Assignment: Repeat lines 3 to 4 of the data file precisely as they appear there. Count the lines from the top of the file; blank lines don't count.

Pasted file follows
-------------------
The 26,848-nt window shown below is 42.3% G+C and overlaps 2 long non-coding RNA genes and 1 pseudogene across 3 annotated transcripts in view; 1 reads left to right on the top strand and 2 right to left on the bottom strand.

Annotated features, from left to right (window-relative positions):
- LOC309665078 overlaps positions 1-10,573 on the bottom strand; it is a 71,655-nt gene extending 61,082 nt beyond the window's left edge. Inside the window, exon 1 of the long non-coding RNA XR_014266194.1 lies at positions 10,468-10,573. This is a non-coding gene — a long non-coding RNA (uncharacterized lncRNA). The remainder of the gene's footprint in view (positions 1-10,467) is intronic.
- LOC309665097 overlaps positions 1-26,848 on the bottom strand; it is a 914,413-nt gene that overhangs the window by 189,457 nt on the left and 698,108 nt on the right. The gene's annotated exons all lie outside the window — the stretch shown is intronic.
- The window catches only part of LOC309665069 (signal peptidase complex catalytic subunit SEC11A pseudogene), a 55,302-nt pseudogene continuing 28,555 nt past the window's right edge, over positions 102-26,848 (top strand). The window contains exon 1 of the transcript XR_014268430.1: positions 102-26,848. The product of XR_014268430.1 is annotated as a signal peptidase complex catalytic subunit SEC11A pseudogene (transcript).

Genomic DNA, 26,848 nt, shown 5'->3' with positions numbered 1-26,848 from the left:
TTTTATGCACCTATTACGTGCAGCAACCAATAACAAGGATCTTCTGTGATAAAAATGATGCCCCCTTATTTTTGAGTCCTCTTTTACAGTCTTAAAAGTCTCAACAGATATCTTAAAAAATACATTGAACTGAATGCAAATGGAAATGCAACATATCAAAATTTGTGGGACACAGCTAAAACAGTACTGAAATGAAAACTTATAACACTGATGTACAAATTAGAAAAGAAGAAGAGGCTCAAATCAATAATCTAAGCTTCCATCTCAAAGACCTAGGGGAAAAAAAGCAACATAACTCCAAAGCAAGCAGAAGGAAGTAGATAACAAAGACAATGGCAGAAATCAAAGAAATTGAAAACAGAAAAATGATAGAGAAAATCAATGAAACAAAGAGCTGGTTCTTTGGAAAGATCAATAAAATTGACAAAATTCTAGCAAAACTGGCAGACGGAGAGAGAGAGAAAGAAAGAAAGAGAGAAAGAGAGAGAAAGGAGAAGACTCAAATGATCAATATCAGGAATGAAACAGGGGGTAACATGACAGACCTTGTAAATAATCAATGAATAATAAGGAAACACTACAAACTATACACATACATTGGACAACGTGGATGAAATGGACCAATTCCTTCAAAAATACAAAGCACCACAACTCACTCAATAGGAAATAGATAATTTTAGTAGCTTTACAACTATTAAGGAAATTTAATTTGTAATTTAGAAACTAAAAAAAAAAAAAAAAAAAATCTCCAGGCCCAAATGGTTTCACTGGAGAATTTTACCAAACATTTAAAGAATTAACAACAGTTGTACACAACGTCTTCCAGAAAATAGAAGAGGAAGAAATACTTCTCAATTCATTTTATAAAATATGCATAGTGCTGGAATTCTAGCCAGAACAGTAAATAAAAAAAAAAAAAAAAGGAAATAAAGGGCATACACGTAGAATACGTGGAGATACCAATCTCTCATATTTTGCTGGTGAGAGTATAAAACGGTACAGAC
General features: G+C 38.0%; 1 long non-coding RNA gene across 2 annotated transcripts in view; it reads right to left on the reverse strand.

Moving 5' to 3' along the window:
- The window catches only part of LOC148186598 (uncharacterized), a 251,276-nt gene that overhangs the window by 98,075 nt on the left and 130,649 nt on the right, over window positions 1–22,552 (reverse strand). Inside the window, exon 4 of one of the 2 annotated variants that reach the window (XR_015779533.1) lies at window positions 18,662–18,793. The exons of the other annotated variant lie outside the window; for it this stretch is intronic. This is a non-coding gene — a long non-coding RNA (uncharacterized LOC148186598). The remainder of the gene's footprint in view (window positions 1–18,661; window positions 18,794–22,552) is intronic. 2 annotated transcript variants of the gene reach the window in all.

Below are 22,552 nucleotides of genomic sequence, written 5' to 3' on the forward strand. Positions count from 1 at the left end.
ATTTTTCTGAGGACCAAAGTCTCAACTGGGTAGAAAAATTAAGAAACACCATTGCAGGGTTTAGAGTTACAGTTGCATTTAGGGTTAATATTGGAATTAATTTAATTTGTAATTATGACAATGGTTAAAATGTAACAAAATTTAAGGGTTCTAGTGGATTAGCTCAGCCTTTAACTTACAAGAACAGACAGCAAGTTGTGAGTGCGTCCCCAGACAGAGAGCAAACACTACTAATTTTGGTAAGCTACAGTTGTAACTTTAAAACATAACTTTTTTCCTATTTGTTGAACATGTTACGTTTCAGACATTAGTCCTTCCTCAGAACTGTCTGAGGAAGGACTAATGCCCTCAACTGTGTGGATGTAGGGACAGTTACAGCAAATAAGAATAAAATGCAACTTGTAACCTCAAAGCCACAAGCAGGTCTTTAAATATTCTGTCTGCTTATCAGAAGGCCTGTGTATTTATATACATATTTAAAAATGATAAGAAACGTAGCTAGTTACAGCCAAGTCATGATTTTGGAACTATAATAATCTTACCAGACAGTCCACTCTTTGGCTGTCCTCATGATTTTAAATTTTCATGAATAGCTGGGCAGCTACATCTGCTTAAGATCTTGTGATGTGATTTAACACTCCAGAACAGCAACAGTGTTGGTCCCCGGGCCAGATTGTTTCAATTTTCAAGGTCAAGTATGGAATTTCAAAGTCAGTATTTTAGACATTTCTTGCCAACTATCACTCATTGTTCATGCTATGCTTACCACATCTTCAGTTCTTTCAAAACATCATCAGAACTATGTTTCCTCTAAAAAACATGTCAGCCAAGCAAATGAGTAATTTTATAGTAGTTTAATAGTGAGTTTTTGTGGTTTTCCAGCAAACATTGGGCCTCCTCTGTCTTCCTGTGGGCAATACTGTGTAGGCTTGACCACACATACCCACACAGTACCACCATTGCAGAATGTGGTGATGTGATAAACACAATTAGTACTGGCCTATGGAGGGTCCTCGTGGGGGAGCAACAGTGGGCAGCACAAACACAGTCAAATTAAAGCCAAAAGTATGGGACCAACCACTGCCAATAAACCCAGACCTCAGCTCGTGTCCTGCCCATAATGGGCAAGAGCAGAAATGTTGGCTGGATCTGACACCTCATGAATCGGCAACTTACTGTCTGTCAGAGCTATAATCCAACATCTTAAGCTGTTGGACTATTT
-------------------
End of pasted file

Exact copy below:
- LOC309665078 overlaps positions 1-10,573 on the bottom strand; it is a 71,655-nt gene extending 61,082 nt beyond the window's left edge. Inside the window, exon 1 of the long non-coding RNA XR_014266194.1 lies at positions 10,468-10,573. This is a non-coding gene — a long non-coding RNA (uncharacterized lncRNA). The remainder of the gene's footprint in view (positions 1-10,467) is intronic.
- LOC309665097 overlaps positions 1-26,848 on the bottom strand; it is a 914,413-nt gene that overhangs the window by 189,457 nt on the left and 698,108 nt on the right. The gene's annotated exons all lie outside the window — the stretch shown is intronic.